them, please ask me.) Materials marked [pdf] or [WebCT] are posted on WebCT.
- Class presentation and participation: 15%
- Three short essays: 15% each (45% combined)
- Research paper: 40%
- Class presentation and participation: This graduate seminar relies on informed participation and
discussion. The presentations should provide a short (5 min) critical analysis of the text(s) and set
a possible frame for further discussion. Presentations should not summarize the text(s).
- If everyone brings their own critical perspectives on the texts to the table, we will be able to gauge the
range of possible interpretations and critiques of the texts. Thus, everyones active participation is
crucial for the success of the class. Participation presumes, of course, that you have read the texts
- Short essays offer either a critical analysis of a key issue from assigned readings or make an
independent argument on the basis of the assigned texts. You choose the readings you write about
in 4-5 pages (double-spaced). Short essays should mainly rely on critical analysis and conceptual
arguments, not on outside research. Essays are due at the beginning of the class for which the
reading covered in the essay is assigned. Late essays are not accepted. The first essay has to be
submitted no later than January 27th. The second essay is due no later than March 3rd. The third
essay is due no later than March 24th. You cannot write an essay engaging with the same text
that you are giving a presentation on.
Outline - LAWS 5904 X 3 Winter 2009
- The Research Paper allows you to develop a more sustained and complex argument. The desired page
length is 15-20 pages (double-spaced). The research paper is due on April 10th. Over the course of
the term, you will have to submit an initial paper topic statement (due on February 24th) and a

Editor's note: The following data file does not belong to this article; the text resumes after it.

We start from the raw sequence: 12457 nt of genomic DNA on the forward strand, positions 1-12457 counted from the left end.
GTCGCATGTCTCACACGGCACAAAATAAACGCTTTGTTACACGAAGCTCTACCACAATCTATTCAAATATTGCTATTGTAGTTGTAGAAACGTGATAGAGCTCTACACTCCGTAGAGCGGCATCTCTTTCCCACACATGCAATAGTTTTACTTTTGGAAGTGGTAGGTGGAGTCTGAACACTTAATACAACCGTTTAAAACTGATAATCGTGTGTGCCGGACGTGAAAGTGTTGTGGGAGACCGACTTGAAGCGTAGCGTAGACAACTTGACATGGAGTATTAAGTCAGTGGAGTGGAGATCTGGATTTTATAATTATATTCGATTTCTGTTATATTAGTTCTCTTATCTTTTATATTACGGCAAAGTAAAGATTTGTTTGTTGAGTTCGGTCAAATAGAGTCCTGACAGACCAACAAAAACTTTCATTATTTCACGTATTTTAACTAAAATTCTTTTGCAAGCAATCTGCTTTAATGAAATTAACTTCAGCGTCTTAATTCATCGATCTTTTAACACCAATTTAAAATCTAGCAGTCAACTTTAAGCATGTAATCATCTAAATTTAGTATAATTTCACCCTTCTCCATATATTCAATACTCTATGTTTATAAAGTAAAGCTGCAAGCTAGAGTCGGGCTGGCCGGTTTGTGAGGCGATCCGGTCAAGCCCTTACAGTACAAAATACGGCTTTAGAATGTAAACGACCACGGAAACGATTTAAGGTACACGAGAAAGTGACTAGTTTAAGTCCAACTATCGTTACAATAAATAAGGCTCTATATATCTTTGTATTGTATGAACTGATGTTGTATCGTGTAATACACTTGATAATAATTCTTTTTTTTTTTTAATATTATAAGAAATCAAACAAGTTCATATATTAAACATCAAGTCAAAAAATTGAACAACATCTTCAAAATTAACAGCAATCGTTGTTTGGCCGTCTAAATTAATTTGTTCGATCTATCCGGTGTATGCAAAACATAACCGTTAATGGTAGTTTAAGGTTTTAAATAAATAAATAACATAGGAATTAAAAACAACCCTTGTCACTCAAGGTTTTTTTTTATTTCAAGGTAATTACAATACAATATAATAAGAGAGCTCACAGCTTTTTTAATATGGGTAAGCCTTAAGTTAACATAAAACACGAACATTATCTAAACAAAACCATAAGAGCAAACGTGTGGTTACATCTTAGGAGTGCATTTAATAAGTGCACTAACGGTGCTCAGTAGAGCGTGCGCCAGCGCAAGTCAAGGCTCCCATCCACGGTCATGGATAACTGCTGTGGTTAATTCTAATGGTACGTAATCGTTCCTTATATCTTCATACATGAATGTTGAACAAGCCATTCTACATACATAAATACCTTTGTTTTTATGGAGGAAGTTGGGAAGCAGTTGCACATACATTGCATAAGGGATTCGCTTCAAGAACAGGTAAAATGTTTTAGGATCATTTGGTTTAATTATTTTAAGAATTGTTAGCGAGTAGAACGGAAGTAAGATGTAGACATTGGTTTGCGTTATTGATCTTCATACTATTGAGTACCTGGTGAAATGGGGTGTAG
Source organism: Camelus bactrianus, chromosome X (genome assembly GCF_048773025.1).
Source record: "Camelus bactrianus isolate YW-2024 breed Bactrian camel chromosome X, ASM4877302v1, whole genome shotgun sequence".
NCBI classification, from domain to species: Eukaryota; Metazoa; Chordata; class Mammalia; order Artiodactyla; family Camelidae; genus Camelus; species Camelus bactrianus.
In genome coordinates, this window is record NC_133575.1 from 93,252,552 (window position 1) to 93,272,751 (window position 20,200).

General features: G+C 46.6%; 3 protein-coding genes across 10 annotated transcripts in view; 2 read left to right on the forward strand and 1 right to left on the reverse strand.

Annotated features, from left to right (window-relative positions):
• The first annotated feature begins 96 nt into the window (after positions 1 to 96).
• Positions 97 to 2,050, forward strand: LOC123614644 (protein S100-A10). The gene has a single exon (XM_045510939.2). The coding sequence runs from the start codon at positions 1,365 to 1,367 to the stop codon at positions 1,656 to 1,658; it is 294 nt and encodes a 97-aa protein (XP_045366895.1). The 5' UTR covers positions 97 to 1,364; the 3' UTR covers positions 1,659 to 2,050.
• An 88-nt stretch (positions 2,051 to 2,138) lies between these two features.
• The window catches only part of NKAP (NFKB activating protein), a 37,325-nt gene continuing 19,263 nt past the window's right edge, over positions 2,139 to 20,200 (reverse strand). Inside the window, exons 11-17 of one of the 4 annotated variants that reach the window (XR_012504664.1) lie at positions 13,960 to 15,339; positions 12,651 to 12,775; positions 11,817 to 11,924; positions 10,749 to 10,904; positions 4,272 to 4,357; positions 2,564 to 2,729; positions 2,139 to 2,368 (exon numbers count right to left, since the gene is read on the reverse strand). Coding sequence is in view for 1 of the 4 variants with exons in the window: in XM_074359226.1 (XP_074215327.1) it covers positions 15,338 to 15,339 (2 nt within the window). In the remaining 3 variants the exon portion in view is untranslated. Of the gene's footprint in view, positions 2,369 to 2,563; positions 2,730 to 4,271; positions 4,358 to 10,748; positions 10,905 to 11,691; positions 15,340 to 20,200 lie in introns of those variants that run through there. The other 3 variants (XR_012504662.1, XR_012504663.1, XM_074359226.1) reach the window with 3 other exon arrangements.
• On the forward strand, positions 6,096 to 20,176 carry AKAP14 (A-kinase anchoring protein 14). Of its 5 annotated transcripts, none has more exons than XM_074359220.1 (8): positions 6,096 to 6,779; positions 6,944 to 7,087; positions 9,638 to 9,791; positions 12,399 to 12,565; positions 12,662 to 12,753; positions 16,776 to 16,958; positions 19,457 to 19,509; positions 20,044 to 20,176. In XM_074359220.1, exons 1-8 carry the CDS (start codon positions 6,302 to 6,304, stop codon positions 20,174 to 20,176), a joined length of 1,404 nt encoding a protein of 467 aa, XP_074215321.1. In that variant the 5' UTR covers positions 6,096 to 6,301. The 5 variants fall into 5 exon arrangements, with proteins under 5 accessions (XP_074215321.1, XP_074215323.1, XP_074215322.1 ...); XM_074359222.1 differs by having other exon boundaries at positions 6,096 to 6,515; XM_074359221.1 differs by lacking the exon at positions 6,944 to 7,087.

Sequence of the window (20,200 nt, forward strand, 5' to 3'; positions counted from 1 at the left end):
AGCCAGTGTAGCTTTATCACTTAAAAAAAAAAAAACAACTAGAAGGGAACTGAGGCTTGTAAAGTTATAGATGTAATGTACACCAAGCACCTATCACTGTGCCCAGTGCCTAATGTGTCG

paper draft (due on March 17th). Those are mandatory but not graded. I will not mark final
research papers from students who have not submitted a detailed paper outline or draft. You
cannot pass the class without submitting an outline/draft.
1. January 6th
2. January 13th
Approaching Law & Violence
Antonio Cassese, International Law, 2nd edition (New York and Oxford: Oxford University Press,
2005), 399-434, 463-481.
Robert Cover, "Violence and the Word" in Narrative, Violence, and the Law, ed. Martha Minow,
Michael Ryan, and Austin Sarat (Ann Arbor: University of Michigan Press, 1995), 203-238.
[course pack]
Mahmood Mamdani, "The Politics of Naming: Genocide, Civil War, Insurgency," London Review of
Books, 8 March 2007, online: http://www.lrb.co.uk/v29/n05/mamd01_.html
Walter Benjamin, "Critique of Violence" in Reflections, ed. Peter Demetz (New York: Schocken,
1978), 277-300.
Mahmood Mamdani, Good Muslim, Bad Muslim: America, the Cold War, and the Roots of Terror
(New York: Pantheon, 2004).
Hannah Arendt, On Violence (New York: Harcourt Brace & Company, 1970).
3. January 20th
Locating International Law, Then and Now
Brett Bowden, "The Colonial Origins of International Law: European Expansion and the Classical
Standard of Civilization," Journal of the History of International Law, Vol. 7, No. 1 (2005), 1-23.
Derek Gregory, The Colonial Present (Malden: Blackwell, 2004), 1-29, 47-75. [course pack]
Richard Tuck, Rights of War and Peace: Political Thought and the International Order from Grotius